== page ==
4. Leaders who are native to this cross-sectoral way of working and who come from the communities in which the work is happening.
  5. Broad adoption of ongoing partnerships with the arts and culture sector by the community planning and development sector.
  6. Flexible and supportive funding and policy.

The results that we found the most interesting can be viewed in this PowerPoint. There are many findings presented, but not everything. If you are a data wonk or have a specific question you think these data can help you answer, you can explore the raw data here. You can also contact us to ask more questions too!


The Strong Field Framework

The Strong Field Framework has five components: shared identity, standards of practice, knowledge base, leadership and grassroots support, and funding and supporting policy. Each is further described as follows, then summarized in the chart above.


Shared Identity: A shared identity is the foundation for any field of practice, without which individuals and organizations with similar motivations and goals may end up working in isolation or at cross-purposes. Do those working in the field identify as members of a field? Are they clear about what the field is collectively trying to accomplish? How well do diverse and distinct individuals and organizations in the field collaborate? Are there common approaches and practices to achieving an overall goal? As the accompanying graphic shows, “shared identity” is an overarching component binding the other components in common purpose.


Standards of Practice:  Classically, fields (like medicine or law) are comprised of trained practitioners who are engaged in an area of specialized practice. The same should be true for strong fields engaging in social change. Does the field have codified practices? Are there demonstration models that members of the field are aware of? How well developed are the training and professional development programs that support practitioners? Are there established processes and organizations to ensure the quality and fidelity of implementation?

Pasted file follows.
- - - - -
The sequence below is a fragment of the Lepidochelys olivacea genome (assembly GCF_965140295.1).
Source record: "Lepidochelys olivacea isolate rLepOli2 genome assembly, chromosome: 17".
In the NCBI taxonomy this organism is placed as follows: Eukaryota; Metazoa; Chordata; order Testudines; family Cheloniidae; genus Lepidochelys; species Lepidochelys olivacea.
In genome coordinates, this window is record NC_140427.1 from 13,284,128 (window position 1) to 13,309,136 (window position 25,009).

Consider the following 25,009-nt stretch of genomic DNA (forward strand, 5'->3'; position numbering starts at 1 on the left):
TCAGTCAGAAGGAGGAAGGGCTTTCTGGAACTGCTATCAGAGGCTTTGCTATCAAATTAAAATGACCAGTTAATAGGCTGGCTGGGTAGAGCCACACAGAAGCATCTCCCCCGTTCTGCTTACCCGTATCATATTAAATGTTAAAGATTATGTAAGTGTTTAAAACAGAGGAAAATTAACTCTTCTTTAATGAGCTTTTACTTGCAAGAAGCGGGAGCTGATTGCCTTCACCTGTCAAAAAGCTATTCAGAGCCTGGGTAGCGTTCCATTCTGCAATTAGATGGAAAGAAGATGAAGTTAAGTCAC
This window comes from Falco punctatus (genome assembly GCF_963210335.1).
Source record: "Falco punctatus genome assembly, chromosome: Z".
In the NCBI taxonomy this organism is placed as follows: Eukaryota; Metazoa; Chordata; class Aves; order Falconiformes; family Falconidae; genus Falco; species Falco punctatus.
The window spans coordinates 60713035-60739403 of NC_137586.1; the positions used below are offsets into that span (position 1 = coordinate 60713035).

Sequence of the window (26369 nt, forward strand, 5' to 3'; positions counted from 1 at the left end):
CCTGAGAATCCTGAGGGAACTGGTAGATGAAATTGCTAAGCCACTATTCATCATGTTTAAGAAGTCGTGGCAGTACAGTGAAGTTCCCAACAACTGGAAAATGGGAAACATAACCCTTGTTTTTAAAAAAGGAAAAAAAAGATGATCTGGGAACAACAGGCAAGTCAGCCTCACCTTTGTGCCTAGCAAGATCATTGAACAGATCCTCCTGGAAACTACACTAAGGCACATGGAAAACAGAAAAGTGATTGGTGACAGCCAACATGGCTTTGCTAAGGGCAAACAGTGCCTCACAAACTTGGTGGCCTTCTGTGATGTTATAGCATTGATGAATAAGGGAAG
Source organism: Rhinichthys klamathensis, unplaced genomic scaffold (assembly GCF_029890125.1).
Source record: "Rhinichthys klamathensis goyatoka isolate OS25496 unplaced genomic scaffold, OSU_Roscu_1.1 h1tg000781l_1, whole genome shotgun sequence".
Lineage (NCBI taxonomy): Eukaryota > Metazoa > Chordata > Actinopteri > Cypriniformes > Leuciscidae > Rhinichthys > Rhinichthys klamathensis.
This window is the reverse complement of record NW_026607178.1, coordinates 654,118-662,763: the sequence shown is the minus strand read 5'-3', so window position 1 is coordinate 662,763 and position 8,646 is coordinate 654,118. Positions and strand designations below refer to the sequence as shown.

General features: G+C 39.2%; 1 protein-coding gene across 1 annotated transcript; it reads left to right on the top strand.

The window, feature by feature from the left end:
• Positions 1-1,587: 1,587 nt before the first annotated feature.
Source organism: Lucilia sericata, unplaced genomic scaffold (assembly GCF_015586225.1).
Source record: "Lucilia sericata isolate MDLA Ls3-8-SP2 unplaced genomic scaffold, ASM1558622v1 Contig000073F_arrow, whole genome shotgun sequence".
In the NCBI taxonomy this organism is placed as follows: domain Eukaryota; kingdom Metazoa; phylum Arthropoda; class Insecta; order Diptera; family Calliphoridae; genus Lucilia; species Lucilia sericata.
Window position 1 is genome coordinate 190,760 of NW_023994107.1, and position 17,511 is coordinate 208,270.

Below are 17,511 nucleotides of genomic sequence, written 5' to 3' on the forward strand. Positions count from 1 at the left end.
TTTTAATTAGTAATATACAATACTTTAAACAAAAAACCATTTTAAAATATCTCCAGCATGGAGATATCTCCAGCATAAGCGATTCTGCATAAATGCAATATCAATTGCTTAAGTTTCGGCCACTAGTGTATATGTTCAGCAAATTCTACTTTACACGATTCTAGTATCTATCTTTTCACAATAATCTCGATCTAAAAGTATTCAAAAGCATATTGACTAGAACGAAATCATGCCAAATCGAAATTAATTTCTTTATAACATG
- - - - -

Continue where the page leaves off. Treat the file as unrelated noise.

Knowledge Base: It takes credible research that confirms the efficacy of core practices to strengthen a field. How well developed is this evidence and knowledge base? Are there experts who research the field? How engaged are these experts and practitioners with the ongoing improvement of the field? How well is knowledge documented and disseminated within the field?


Leadership and Grassroots Support: To build and sustain a field, leadership and grassroots support are critical. Are there influential leaders and exemplary organizations working to advance the field? Is there a broad base of support from key constituencies?


Funding and Supporting Policy:  Dedicated funding, along with supporting policy, can foster the development of a field. Is there sufficient funding for the field to achieve its goals? Is the policy environment supportive? Is the field actively involved in helping to develop the policy environment?